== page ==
Critics lash Bunnings’ ‘free pass’ in supermarket code of conduct review

Bunnings has been forced to defend its dealings with plant growers.

Bunnings has been forced to defend its dealings with plant growers. Photo: AP

The major review that recommends fining supermarkets potentially billions of dollars for breaching a code of conduct has brushed aside calls for Bunnings to be held to the same standards – despite calls from within the industry.

The interim report from the independent review into the Food and Grocery Code of Conduct, released on Monday, has recommended making the voluntary code mandatory – and that the major supermarkets should face significant fines of up to 10 per cent of their profits for breaches.

But it has also prompted calls to broaden the code to hardware and garden centre giant Bunnings.

The review, led by former Labor minister Craig Emerson, acknowledged concerns about an imbalance of market power in the greenlife sector (plants, flowers and gardening goods) in Bunnings’ favour. It noted that such products were part of the code of conduct.

But it emphasised the code was designed to deal with issues specific to the supermarket industry.

It warned there could be unintended consequences if it was broadened to other retailers.

Instead, the interim report suggested Greenlife Industry Australia (GIA) – one of the biggest advocates for extending the code to Bunnings – should work with the retailer and suppliers to develop their own code of conduct.

Confusion over Bunnings’ verdict

GIA CEO Joanna Cave said although the report demonstrated a good understanding of the power imbalance between growers and retailers, the idea of new voluntary rules for Bunnings was puzzling.

“The report acknowledges that the current supermarket code is ineffective, largely because it is voluntary,” she said.

“We struggle to understand how creating a new voluntary code would improve things for greenlife growers.”

The National Farmers Federation Horticulture Council said Bunnings could be getting away with market power abuse scot-free.

“As a virtual monopoly in the ornamental plant market, Bunnings needs to be included in the code to cover its dealings with plant nurseries,” council chair Jolyon Burnett said.

“The issues faced by this sector are identical to the challenges faced by fruit and vegetable growers.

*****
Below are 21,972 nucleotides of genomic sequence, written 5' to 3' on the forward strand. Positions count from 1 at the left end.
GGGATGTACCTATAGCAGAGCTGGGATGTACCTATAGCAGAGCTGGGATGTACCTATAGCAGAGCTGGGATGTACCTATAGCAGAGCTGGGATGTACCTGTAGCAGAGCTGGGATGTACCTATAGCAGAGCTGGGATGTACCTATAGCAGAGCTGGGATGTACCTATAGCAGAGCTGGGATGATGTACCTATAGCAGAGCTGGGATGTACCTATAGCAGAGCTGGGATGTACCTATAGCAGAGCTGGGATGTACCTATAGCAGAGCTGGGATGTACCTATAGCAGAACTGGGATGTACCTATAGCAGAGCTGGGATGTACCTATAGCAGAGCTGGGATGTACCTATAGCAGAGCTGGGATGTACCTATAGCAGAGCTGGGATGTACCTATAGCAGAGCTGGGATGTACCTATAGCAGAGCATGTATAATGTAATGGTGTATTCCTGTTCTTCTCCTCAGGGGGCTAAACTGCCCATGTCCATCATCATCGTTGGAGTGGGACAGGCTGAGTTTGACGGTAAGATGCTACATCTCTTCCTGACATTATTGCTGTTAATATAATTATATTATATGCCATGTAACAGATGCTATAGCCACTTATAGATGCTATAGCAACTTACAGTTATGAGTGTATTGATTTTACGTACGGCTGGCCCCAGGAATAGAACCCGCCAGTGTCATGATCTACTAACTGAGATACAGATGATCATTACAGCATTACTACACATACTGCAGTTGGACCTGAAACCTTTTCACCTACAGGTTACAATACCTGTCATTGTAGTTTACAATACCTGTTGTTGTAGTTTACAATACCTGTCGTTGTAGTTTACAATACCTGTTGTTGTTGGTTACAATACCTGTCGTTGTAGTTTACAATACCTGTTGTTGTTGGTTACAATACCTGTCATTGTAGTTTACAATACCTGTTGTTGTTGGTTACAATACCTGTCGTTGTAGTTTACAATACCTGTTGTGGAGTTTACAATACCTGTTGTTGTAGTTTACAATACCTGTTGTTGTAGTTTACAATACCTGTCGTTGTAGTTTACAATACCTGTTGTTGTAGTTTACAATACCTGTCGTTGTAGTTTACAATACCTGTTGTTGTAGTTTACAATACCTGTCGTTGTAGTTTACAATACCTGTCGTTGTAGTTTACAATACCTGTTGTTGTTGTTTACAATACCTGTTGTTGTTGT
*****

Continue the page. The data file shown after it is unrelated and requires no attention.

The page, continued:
“It cannot be given a free pass.”

Bunnings defends relationship with growers

GIA alleges Bunnings holds a near-monopoly of the greenlife sector with a 70 per cent market share; Bunnings claims the figure is less than 30 per cent.

Cave previously told The New Daily Bunnings abused its influence by not committing to buying specific volumes of plants, keeping prices down despite rising production costs, and pressuring growers to use costlier freight arrangements and pots.

Bunnings managing director Mike Schneider told The New Daily the characteristics of the hardware giant industry were diverse and “structurally different” to other sectors, including supermarkets.

Bunnings has a strong grip on the plants sector. Photo: Bunnings

He said this diversity would make it “quite difficult to apply” the supermarket code.

“Our relationship with our suppliers is critical to the success of our business, and we actively engage in a number of ways including supplier forums and surveys,” Schneider said.

“We have processes and trading agreements in place to ensure those relationships are fair and transparent and we also have a range of avenues available for suppliers to raise concerns with us, including our anonymous and secure independent reporting service.

“Like any organisation, we don’t get it right every time – but we work incredibly hard to build longstanding, win-win relationships with our suppliers.”

In addition to concerns about Bunnings, the interim report highlighted calls for the code to extend to major wine retailers and beverage manufacturers from Australian Grape and Wine and Granite Belt Growers Association, respectively.

But other stakeholders, such as the Australian Chicken Growers’ Council and the Australian Fresh Produce Alliance, argued that each sector should have its own code of conduct to meet sector-specific needs.

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